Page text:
Training psychiatrists and advanced practice nurses to treat tobacco dependence

Jill M. Williams, Marc L. Steinberg, M. H. Zimmermann Mia Hanos, Kunal K. Gandhi, Gem Estelle Lucas, Dawn A. Gonsalves, Ivy Pearlstein, Philip McCabe, Magdalena Galazyn, Edward Salsberg

Research output: Contribution to journalArticlepeer-review

9 Scopus citations


The lack of availability of continuing medical education programs on tobacco dependence for psychiatrists and psychiatric nurses is profound. We developed a 2-day curriculum delivered in November 2006 and March 2007 to 71 participants. Ninety-three percent (n = 66) completed a pretest/posttest, and 91% (n = 65) completed the attitudes and beliefs survey. Scores on the pretest were low (M = 47% correct). Paired t tests found significant increases in raw scores from 6.7 to 13.6, t(65) = -22.8, p < .0001. More than 90% of psychiatrists and nurses indicated that motivating and helping patients to stop smoking and discussing smoking behavior were part of their professional role. Although 80% reported that they usually ask about smoking status, fewer reported recommending nicotine replacement (34%), prescribing pharmacotherapy (29%), or referring smokers to a telephone quit line (26%). Trainings are repeated twice a year because of ongoing demand. Further follow-up should evaluate changes in practices after training.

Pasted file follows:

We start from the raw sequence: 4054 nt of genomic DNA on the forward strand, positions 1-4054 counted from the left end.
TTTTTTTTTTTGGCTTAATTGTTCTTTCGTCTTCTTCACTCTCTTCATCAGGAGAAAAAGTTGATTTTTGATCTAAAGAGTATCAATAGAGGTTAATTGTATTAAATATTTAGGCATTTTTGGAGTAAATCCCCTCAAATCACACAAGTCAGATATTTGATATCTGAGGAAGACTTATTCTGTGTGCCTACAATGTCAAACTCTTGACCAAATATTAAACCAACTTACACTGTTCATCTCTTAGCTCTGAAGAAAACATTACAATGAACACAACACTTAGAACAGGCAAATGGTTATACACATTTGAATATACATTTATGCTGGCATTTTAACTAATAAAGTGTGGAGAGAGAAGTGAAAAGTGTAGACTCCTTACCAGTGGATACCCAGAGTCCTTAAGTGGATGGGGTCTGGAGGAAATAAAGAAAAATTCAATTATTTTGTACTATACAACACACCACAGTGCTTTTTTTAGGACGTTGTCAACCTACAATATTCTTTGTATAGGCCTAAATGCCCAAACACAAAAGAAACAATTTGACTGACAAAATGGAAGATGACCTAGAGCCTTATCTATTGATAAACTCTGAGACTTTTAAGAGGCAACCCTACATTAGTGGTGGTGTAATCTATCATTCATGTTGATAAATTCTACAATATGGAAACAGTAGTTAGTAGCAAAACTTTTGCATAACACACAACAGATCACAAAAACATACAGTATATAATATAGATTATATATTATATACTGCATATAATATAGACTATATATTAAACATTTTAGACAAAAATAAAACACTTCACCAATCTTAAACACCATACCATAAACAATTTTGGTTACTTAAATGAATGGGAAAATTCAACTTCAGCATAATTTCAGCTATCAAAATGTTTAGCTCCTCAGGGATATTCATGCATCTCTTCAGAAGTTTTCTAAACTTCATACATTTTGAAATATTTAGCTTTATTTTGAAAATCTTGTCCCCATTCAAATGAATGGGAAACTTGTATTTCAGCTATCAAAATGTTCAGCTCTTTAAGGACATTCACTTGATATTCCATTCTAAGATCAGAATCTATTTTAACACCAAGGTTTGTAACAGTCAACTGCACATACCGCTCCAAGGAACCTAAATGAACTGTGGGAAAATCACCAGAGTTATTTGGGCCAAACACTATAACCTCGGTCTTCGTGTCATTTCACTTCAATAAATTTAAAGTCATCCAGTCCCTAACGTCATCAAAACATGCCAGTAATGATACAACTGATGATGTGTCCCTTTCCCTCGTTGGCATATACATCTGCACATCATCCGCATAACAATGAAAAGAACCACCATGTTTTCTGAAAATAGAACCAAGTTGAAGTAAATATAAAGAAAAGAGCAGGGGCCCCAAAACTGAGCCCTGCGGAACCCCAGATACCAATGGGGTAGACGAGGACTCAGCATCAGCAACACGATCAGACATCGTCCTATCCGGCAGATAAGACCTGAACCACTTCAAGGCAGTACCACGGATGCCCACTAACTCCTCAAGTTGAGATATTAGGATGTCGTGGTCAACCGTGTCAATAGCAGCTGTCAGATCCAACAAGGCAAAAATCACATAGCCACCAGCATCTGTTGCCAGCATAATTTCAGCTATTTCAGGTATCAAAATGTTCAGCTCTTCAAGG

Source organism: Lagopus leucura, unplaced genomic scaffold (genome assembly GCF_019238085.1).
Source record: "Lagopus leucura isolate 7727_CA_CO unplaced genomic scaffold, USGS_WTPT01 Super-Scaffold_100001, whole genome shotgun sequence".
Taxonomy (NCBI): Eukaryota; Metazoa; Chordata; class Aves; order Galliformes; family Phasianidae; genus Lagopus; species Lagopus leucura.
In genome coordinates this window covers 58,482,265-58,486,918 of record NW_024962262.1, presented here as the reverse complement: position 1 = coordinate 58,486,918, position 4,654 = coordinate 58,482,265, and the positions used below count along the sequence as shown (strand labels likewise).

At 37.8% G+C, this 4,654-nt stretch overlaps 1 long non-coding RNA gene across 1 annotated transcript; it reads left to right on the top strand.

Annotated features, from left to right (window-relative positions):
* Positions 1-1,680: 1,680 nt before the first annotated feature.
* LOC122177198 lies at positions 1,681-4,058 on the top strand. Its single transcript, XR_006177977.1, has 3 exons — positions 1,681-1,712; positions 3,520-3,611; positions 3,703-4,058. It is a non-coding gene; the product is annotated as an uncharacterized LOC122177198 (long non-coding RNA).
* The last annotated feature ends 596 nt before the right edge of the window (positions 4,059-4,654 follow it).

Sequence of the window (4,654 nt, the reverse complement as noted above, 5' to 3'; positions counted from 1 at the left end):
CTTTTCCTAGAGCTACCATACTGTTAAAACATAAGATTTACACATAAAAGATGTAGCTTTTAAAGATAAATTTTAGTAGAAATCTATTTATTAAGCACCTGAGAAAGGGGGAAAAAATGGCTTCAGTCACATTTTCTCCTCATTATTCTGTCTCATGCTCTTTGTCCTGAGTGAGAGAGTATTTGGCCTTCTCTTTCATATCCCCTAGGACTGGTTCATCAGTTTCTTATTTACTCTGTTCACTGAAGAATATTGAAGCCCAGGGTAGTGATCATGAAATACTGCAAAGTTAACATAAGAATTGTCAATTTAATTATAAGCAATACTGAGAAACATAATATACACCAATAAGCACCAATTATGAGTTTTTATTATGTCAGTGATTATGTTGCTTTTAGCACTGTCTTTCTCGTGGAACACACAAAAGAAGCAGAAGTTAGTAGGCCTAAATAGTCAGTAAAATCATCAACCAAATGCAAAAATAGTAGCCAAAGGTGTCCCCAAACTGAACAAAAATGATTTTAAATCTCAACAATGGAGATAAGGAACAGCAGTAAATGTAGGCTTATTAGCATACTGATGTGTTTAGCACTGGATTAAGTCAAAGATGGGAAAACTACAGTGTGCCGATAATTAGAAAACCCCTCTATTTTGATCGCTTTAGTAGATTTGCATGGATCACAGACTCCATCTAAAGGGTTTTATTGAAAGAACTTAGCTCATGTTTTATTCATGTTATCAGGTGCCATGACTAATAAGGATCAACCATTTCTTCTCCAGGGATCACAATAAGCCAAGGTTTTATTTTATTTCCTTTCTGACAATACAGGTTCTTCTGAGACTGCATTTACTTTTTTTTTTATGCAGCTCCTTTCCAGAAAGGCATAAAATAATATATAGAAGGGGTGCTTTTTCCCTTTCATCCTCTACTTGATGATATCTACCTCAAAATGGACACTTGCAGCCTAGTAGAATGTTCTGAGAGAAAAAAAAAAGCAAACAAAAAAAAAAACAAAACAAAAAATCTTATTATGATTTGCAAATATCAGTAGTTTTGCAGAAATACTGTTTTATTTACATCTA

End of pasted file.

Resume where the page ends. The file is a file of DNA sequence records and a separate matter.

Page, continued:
Original languageEnglish (US)
Pages (from-to)50-58
Number of pages9
JournalJournal of the American Psychiatric Nurses Association
Issue number1
StatePublished - 2009

All Science Journal Classification (ASJC) codes

  • Phychiatric Mental Health


  • Continuing medical education
  • Health providers
  • Smoking
  • Tobacco dependence


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